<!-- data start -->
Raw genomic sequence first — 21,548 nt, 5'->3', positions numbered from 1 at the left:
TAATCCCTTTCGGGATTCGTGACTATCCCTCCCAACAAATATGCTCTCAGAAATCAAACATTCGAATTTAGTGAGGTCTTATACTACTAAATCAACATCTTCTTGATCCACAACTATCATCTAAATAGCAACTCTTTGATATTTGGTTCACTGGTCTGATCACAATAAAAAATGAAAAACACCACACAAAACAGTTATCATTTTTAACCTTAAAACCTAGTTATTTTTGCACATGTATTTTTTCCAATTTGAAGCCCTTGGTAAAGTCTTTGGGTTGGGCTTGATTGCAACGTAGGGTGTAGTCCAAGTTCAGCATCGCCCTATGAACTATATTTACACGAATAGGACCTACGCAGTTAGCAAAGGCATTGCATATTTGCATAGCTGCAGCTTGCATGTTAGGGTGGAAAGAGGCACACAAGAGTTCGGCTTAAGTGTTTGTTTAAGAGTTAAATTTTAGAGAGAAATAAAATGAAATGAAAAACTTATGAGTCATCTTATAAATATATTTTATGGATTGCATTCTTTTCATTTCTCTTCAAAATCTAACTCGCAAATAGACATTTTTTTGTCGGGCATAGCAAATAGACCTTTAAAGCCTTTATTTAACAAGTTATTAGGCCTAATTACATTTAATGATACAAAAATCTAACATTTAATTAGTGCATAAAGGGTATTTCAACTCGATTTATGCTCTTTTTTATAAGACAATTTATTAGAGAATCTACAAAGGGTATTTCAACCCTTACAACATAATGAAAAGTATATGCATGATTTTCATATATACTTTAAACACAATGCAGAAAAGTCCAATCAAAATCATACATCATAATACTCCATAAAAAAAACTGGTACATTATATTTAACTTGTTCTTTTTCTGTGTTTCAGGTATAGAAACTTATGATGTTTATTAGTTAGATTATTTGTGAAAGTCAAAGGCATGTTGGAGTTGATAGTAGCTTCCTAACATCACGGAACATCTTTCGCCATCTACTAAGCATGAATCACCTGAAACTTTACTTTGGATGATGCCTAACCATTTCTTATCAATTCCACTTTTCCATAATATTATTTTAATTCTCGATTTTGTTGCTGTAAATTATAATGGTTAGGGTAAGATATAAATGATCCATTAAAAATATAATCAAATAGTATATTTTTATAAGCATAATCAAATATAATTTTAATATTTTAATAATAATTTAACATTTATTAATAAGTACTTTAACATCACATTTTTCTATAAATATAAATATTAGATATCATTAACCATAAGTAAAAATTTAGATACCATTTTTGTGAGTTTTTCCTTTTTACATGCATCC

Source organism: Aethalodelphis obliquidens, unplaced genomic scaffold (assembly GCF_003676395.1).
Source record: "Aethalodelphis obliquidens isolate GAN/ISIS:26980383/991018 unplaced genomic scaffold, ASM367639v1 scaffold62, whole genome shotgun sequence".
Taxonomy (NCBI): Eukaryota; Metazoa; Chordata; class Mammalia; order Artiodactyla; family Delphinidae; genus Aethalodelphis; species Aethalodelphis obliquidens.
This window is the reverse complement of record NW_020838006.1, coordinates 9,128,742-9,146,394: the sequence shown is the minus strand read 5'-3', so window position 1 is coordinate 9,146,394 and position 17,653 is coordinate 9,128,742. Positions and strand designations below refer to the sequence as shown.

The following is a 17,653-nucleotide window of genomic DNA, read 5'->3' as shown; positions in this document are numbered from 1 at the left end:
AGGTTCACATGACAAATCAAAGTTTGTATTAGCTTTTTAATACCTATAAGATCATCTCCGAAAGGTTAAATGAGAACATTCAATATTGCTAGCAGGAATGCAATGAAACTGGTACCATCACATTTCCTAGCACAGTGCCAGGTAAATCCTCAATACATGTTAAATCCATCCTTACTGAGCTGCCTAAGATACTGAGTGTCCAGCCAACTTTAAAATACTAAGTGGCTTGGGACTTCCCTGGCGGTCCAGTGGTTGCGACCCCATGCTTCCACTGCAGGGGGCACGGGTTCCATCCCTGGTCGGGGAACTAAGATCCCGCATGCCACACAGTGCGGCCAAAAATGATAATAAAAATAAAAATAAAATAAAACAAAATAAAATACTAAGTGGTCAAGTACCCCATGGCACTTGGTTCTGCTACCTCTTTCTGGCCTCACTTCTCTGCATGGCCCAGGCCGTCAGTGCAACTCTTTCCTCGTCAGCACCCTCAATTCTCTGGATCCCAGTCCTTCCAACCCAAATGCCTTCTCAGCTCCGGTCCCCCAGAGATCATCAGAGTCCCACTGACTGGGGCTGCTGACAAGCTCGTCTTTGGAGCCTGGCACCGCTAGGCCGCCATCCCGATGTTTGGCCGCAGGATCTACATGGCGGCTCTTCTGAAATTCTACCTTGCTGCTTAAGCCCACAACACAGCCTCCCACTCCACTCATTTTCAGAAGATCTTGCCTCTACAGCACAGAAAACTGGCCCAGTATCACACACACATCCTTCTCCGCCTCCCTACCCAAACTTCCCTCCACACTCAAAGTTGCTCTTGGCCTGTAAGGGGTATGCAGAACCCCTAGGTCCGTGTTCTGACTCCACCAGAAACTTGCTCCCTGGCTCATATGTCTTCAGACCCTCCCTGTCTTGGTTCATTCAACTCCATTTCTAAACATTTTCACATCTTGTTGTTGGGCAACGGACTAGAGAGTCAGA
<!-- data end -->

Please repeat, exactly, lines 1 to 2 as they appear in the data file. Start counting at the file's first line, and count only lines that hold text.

Raw genomic sequence first — 21,548 nt, 5'->3', positions numbered from 1 at the left:
TAATCCCTTTCGGGATTCGTGACTATCCCTCCCAACAAATATGCTCTCAGAAATCAAACATTCGAATTTAGTGAGGTCTTATACTACTAAATCAACATCTTCTTGATCCACAACTATCATCTAAATAGCAACTCTTTGATATTTGGTTCACTGGTCTGATCACAATAAAAAATGAAAAACACCACACAAAACAGTTATCATTTTTAACCTTAAAACCTAGTTATTTTTGCACATGTATTTTTTCCAATTTGAAGCCCTTGGTAAAGTCTTTGGGTTGGGCTTGATTGCAACGTAGGGTGTAGTCCAAGTTCAGCATCGCCCTATGAACTATATTTACACGAATAGGACCTACGCAGTTAGCAAAGGCATTGCATATTTGCATAGCTGCAGCTTGCATGTTAGGGTGGAAAGAGGCACACAAGAGTTCGGCTTAAGTGTTTGTTTAAGAGTTAAATTTTAGAGAGAAATAAAATGAAATGAAAAACTTATGAGTCATCTTATAAATATATTTTATGGATTGCATTCTTTTCATTTCTCTTCAAAATCTAACTCGCAAATAGACATTTTTTTGTCGGGCATAGCAAATAGACCTTTAAAGCCTTTATTTAACAAGTTATTAGGCCTAATTACATTTAATGATACAAAAATCTAACATTTAATTAGTGCATAAAGGGTATTTCAACTCGATTTATGCTCTTTTTTATAAGACAATTTATTAGAGAATCTACAAAGGGTATTTCAACCCTTACAACATAATGAAAAGTATATGCATGATTTTCATATATACTTTAAACACAATGCAGAAAAGTCCAATCAAAATCATACATCATAATACTCCATAAAAAAAACTGGTACATTATATTTAACTTGTTCTTTTTCTGTGTTTCAGGTATAGAAACTTATGATGTTTATTAGTTAGATTATTTGTGAAAGTCAAAGGCATGTTGGAGTTGATAGTAGCTTCCTAACATCACGGAACATCTTTCGCCATCTACTAAGCATGAATCACCTGAAACTTTACTTTGGATGATGCCTAACCATTTCTTATCAATTCCACTTTTCCATAATATTATTTTAATTCTCGATTTTGTTGCTGTAAATTATAATGGTTAGGGTAAGATATAAATGATCCATTAAAAATATAATCAAATAGTATATTTTTATAAGCATAATCAAATATAATTTTAATATTTTAATAATAATTTAACATTTATTAATAAGTACTTTAACATCACATTTTTCTATAAATATAAATATTAGATATCATTAACCATAAGTAAAAATTTAGATACCATTTTTGTGAGTTTTTCCTTTTTACATGCATCC